In all, I think the hermeneutics functioned on a broader scale – I was searching for the trick, because I knew there was going to be one. By the time the formal “experiment” began, I was already halfway down the road. What’s interesting to me is that I don’t think the hermeneutics functioned anywhere near as strongly in the microcosm, the listening to the composition. The little bit of analysis I did was to try and deduce what the composer’s idea of high-speed life was, and that answer was pretty quick in coming.
    To pick up on Emily’s last paragraph, I’d say that the reason it seems impossible not to engage a piece in this way is that music is, by most definitions, something that comes to you with a purpose. Music doesn’t happen unintentionally, it’s brought to us with expectations – many of which precede the performance, and most of which are determined by factors other than the composer’s musical intentions.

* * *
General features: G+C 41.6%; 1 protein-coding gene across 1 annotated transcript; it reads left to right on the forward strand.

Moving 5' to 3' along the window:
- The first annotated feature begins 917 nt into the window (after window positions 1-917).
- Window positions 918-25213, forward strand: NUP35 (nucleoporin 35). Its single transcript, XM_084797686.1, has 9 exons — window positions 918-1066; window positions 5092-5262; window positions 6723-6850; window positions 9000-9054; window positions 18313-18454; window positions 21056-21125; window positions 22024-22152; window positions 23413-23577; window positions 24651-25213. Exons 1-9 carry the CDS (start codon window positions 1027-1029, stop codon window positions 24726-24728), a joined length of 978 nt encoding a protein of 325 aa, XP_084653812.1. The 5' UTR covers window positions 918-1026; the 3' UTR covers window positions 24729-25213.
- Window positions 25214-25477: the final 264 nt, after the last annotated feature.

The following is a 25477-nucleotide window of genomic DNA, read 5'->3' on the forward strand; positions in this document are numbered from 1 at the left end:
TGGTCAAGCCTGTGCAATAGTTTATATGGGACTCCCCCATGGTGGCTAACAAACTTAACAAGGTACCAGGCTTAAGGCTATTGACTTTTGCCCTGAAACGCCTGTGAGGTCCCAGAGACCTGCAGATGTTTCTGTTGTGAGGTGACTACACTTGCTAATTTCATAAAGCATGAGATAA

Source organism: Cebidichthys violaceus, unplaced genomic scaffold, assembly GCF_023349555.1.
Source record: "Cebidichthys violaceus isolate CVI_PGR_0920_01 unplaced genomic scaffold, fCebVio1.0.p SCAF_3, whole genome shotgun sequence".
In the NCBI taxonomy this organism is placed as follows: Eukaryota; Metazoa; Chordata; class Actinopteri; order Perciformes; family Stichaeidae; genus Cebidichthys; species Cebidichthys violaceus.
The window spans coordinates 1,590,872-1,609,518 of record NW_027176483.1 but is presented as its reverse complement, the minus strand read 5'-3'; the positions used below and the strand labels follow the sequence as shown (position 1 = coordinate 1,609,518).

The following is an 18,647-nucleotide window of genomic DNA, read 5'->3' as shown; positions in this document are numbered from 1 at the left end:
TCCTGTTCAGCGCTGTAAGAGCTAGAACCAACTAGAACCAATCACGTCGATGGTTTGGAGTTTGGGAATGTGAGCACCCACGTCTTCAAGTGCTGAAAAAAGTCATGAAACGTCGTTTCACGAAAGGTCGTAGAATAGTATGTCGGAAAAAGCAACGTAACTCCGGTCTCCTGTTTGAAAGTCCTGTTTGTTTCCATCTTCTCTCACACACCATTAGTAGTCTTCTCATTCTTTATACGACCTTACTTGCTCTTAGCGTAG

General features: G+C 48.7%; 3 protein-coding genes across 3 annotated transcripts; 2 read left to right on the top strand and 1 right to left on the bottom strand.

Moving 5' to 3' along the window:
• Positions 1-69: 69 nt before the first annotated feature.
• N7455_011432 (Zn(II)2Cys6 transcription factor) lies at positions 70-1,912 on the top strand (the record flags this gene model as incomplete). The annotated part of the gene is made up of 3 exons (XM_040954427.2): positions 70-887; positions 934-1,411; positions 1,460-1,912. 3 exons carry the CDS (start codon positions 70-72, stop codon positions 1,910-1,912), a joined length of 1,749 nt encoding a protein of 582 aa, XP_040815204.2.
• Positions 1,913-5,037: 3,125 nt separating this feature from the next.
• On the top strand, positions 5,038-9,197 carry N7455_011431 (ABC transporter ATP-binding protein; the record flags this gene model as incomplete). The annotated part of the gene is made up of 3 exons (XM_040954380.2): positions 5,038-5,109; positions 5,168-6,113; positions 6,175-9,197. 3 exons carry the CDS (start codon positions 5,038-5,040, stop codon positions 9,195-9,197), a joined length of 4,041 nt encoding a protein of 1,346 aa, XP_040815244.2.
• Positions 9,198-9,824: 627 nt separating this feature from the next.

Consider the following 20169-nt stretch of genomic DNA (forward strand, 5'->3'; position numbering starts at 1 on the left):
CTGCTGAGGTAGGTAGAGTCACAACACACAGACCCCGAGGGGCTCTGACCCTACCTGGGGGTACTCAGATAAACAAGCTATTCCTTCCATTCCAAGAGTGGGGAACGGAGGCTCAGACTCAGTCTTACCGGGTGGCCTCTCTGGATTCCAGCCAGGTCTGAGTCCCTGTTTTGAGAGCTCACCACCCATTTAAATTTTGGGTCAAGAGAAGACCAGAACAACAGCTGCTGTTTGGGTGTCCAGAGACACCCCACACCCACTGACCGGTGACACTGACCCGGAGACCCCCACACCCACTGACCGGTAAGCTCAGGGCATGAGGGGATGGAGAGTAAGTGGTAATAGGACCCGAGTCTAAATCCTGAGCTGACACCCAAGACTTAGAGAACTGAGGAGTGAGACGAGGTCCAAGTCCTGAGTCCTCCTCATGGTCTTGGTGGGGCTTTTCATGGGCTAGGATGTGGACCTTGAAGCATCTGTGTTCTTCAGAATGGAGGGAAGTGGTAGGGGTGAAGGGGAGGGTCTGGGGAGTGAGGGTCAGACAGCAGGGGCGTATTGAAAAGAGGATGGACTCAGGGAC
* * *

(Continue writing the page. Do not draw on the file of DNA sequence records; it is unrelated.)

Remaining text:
5. Michael says:

    Brent, did you think of reversing the game such that there was only one program note excerpt and eight short pieces? Can the h-window open for you from the other side as well?

  6. Thomasina says:

    I like Michael’s suggestion of reversing the game.
    I chose door 6. I found it influenced how I listened to the opening of the piece, but thereafter I was ignoring the information (about the end) in order to pay attention to what was happening in the moment. Then because (a) you’d said how long it was going to be, and (b) I had the QT progress metre to watch, as the music approached the conclusion I found myself wondering about what you were going to present as “unexpected” and whether that would match what I think of as “unexpected”.